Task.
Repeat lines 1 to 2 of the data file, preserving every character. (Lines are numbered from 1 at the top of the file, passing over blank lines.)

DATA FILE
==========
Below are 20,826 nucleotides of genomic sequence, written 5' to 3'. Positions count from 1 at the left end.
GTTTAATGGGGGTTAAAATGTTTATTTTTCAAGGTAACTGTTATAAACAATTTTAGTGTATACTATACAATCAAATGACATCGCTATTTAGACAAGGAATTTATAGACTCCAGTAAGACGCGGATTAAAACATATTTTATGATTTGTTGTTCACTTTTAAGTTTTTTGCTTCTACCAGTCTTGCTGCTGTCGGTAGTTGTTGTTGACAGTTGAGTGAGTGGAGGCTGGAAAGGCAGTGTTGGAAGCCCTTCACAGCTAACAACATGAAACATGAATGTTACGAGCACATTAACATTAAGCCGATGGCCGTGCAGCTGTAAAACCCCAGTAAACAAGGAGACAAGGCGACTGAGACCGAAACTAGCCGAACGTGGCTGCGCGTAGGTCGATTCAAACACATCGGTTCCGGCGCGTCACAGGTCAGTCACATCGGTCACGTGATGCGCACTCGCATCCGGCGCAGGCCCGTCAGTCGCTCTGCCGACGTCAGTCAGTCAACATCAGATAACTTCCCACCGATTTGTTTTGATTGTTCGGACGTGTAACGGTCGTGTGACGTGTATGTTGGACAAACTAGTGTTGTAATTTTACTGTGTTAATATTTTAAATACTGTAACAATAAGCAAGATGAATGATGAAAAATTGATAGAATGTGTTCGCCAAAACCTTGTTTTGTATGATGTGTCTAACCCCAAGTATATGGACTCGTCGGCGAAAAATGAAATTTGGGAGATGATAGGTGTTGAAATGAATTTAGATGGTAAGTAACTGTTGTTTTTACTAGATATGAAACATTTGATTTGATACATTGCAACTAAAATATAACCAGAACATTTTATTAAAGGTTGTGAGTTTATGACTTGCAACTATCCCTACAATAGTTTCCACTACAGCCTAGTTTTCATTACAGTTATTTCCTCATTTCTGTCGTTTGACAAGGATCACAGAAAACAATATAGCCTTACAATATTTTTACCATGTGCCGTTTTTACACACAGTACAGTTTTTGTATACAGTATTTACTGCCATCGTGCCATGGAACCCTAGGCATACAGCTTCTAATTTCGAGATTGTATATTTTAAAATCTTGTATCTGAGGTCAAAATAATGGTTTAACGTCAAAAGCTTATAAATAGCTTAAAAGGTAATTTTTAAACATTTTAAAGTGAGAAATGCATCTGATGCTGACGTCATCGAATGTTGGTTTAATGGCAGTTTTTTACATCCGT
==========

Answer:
Below are 20,826 nucleotides of genomic sequence, written 5' to 3'. Positions count from 1 at the left end.
GTTTAATGGGGGTTAAAATGTTTATTTTTCAAGGTAACTGTTATAAACAATTTTAGTGTATACTATACAATCAAATGACATCGCTATTTAGACAAGGAATTTATAGACTCCAGTAAGACGCGGATTAAAACATATTTTATGATTTGTTGTTCACTTTTAAGTTTTTTGCTTCTACCAGTCTTGCTGCTGTCGGTAGTTGTTGTTGACAGTTGAGTGAGTGGAGGCTGGAAAGGCAGTGTTGGAAGCCCTTCACAGCTAACAACATGAAACATGAATGTTACGAGCACATTAACATTAAGCCGATGGCCGTGCAGCTGTAAAACCCCAGTAAACAAGGAGACAAGGCGACTGAGACCGAAACTAGCCGAACGTGGCTGCGCGTAGGTCGATTCAAACACATCGGTTCCGGCGCGTCACAGGTCAGTCACATCGGTCACGTGATGCGCACTCGCATCCGGCGCAGGCCCGTCAGTCGCTCTGCCGACGTCAGTCAGTCAACATCAGATAACTTCCCACCGATTTGTTTTGATTGTTCGGACGTGTAACGGTCGTGTGACGTGTATGTTGGACAAACTAGTGTTGTAATTTTACTGTGTTAATATTTTAAATACTGTAACAATAAGCAAGATGAATGATGAAAAATTGATAGAATGTGTTCGCCAAAACCTTGTTTTGTATGATGTGTCTAACCCCAAGTATATGGACTCGTCGGCGAAAAATGAAATTTGGGAGATGATAGGTGTTGAAATGAATTTAGATGGTAAGTAACTGTTGTTTTTACTAGATATGAAACATTTGATTTGATACATTGCAACTAAAATATAACCAGAACATTTTATTAAAGGTTGTGAGTTTATGACTTGCAACTATCCCTACAATAGTTTCCACTACAGCCTAGTTTTCATTACAGTTATTTCCTCATTTCTGTCGTTTGACAAGGATCACAGAAAACAATATAGCCTTACAATATTTTTACCATGTGCCGTTTTTACACACAGTACAGTTTTTGTATACAGTATTTACTGCCATCGTGCCATGGAACCCTAGGCATACAGCTTCTAATTTCGAGATTGTATATTTTAAAATCTTGTATCTGAGGTCAAAATAATGGTTTAACGTCAAAAGCTTATAAATAGCTTAAAAGGTAATTTTTAAACATTTTAAAGTGAGAAATGCATCTGATGCTGACGTCATCGAATGTTGGTTTAATGGCAGTTTTTTACATCCGT